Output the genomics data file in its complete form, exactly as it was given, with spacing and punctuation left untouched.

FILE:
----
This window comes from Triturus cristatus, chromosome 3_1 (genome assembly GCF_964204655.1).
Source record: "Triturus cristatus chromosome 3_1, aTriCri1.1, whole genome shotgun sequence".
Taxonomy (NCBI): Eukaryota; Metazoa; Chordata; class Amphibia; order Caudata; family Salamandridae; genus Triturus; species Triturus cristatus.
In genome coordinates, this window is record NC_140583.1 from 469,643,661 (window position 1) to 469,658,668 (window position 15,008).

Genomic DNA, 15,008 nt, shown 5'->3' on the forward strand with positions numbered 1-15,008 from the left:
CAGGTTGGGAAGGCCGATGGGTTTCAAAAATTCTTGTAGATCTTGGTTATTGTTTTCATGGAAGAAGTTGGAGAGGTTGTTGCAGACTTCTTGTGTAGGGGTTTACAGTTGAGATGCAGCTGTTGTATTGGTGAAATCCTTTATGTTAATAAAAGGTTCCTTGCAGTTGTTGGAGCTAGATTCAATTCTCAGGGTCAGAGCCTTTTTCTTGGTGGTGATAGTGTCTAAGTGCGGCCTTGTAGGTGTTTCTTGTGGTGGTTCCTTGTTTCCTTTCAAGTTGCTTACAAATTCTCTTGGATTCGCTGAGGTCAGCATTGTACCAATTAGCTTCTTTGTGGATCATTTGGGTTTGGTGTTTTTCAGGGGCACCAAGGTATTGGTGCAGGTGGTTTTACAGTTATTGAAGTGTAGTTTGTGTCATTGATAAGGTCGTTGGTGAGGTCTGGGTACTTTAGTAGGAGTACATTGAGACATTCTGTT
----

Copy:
This window comes from Triturus cristatus, chromosome 3_1 (genome assembly GCF_964204655.1).
Source record: "Triturus cristatus chromosome 3_1, aTriCri1.1, whole genome shotgun sequence".
Taxonomy (NCBI): Eukaryota; Metazoa; Chordata; class Amphibia; order Caudata; family Salamandridae; genus Triturus; species Triturus cristatus.
In genome coordinates, this window is record NC_140583.1 from 469,643,661 (window position 1) to 469,658,668 (window position 15,008).

Genomic DNA, 15,008 nt, shown 5'->3' on the forward strand with positions numbered 1-15,008 from the left:
CAGGTTGGGAAGGCCGATGGGTTTCAAAAATTCTTGTAGATCTTGGTTATTGTTTTCATGGAAGAAGTTGGAGAGGTTGTTGCAGACTTCTTGTGTAGGGGTTTACAGTTGAGATGCAGCTGTTGTATTGGTGAAATCCTTTATGTTAATAAAAGGTTCCTTGCAGTTGTTGGAGCTAGATTCAATTCTCAGGGTCAGAGCCTTTTTCTTGGTGGTGATAGTGTCTAAGTGCGGCCTTGTAGGTGTTTCTTGTGGTGGTTCCTTGTTTCCTTTCAAGTTGCTTACAAATTCTCTTGGATTCGCTGAGGTCAGCATTGTACCAATTAGCTTCTTTGTGGATCATTTGGGTTTGGTGTTTTTCAGGGGCACCAAGGTATTGGTGCAGGTGGTTTTACAGTTATTGAAGTGTAGTTTGTGTCATTGATAAGGTCGTTGGTGAGGTCTGGGTACTTTAGTAGGAGTACATTGAGACATTCTGTT